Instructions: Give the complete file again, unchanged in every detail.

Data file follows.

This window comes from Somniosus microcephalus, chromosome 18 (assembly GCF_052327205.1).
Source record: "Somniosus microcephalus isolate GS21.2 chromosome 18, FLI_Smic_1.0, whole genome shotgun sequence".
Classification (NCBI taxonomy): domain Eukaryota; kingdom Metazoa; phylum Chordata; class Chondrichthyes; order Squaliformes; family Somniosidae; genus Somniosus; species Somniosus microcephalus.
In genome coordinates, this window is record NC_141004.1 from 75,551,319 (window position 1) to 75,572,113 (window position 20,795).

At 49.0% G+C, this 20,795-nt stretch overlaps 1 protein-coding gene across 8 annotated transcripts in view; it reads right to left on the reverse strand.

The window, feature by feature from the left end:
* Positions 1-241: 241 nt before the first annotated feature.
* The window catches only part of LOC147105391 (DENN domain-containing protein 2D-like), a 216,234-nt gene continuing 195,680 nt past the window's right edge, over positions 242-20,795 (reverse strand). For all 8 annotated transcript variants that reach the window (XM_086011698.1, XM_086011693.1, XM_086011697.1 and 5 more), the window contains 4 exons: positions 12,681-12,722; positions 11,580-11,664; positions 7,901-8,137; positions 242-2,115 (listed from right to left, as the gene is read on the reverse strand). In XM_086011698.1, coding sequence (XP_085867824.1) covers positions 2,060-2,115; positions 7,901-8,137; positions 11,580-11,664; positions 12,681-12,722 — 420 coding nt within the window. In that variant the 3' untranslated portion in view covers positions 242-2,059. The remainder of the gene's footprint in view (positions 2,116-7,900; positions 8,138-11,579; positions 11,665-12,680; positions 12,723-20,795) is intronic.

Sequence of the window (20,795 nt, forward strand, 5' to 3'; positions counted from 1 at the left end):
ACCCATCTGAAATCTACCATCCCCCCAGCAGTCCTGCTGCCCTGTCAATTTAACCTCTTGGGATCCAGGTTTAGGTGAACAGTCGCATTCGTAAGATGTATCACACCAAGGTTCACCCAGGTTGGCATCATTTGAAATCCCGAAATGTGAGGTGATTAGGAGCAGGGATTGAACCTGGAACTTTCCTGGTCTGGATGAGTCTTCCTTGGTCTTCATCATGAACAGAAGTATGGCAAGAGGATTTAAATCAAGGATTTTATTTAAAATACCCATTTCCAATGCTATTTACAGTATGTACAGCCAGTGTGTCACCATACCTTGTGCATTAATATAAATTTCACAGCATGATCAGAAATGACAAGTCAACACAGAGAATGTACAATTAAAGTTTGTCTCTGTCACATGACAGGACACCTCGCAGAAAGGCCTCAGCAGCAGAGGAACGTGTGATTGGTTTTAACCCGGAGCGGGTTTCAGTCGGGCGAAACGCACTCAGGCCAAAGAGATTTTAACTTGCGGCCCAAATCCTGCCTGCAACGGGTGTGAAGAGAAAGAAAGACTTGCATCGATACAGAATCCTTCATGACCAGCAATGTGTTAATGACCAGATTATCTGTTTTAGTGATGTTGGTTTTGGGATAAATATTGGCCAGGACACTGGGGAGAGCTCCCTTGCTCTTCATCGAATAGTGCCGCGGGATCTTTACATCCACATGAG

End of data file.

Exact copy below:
This window comes from Somniosus microcephalus, chromosome 18 (assembly GCF_052327205.1).
Source record: "Somniosus microcephalus isolate GS21.2 chromosome 18, FLI_Smic_1.0, whole genome shotgun sequence".
Classification (NCBI taxonomy): domain Eukaryota; kingdom Metazoa; phylum Chordata; class Chondrichthyes; order Squaliformes; family Somniosidae; genus Somniosus; species Somniosus microcephalus.
In genome coordinates, this window is record NC_141004.1 from 75,551,319 (window position 1) to 75,572,113 (window position 20,795).

At 49.0% G+C, this 20,795-nt stretch overlaps 1 protein-coding gene across 8 annotated transcripts in view; it reads right to left on the reverse strand.

The window, feature by feature from the left end:
* Positions 1-241: 241 nt before the first annotated feature.
* The window catches only part of LOC147105391 (DENN domain-containing protein 2D-like), a 216,234-nt gene continuing 195,680 nt past the window's right edge, over positions 242-20,795 (reverse strand). For all 8 annotated transcript variants that reach the window (XM_086011698.1, XM_086011693.1, XM_086011697.1 and 5 more), the window contains 4 exons: positions 12,681-12,722; positions 11,580-11,664; positions 7,901-8,137; positions 242-2,115 (listed from right to left, as the gene is read on the reverse strand). In XM_086011698.1, coding sequence (XP_085867824.1) covers positions 2,060-2,115; positions 7,901-8,137; positions 11,580-11,664; positions 12,681-12,722 — 420 coding nt within the window. In that variant the 3' untranslated portion in view covers positions 242-2,059. The remainder of the gene's footprint in view (positions 2,116-7,900; positions 8,138-11,579; positions 11,665-12,680; positions 12,723-20,795) is intronic.

Sequence of the window (20,795 nt, forward strand, 5' to 3'; positions counted from 1 at the left end):
ACCCATCTGAAATCTACCATCCCCCCAGCAGTCCTGCTGCCCTGTCAATTTAACCTCTTGGGATCCAGGTTTAGGTGAACAGTCGCATTCGTAAGATGTATCACACCAAGGTTCACCCAGGTTGGCATCATTTGAAATCCCGAAATGTGAGGTGATTAGGAGCAGGGATTGAACCTGGAACTTTCCTGGTCTGGATGAGTCTTCCTTGGTCTTCATCATGAACAGAAGTATGGCAAGAGGATTTAAATCAAGGATTTTATTTAAAATACCCATTTCCAATGCTATTTACAGTATGTACAGCCAGTGTGTCACCATACCTTGTGCATTAATATAAATTTCACAGCATGATCAGAAATGACAAGTCAACACAGAGAATGTACAATTAAAGTTTGTCTCTGTCACATGACAGGACACCTCGCAGAAAGGCCTCAGCAGCAGAGGAACGTGTGATTGGTTTTAACCCGGAGCGGGTTTCAGTCGGGCGAAACGCACTCAGGCCAAAGAGATTTTAACTTGCGGCCCAAATCCTGCCTGCAACGGGTGTGAAGAGAAAGAAAGACTTGCATCGATACAGAATCCTTCATGACCAGCAATGTGTTAATGACCAGATTATCTGTTTTAGTGATGTTGGTTTTGGGATAAATATTGGCCAGGACACTGGGGAGAGCTCCCTTGCTCTTCATCGAATAGTGCCGCGGGATCTTTACATCCACATGAG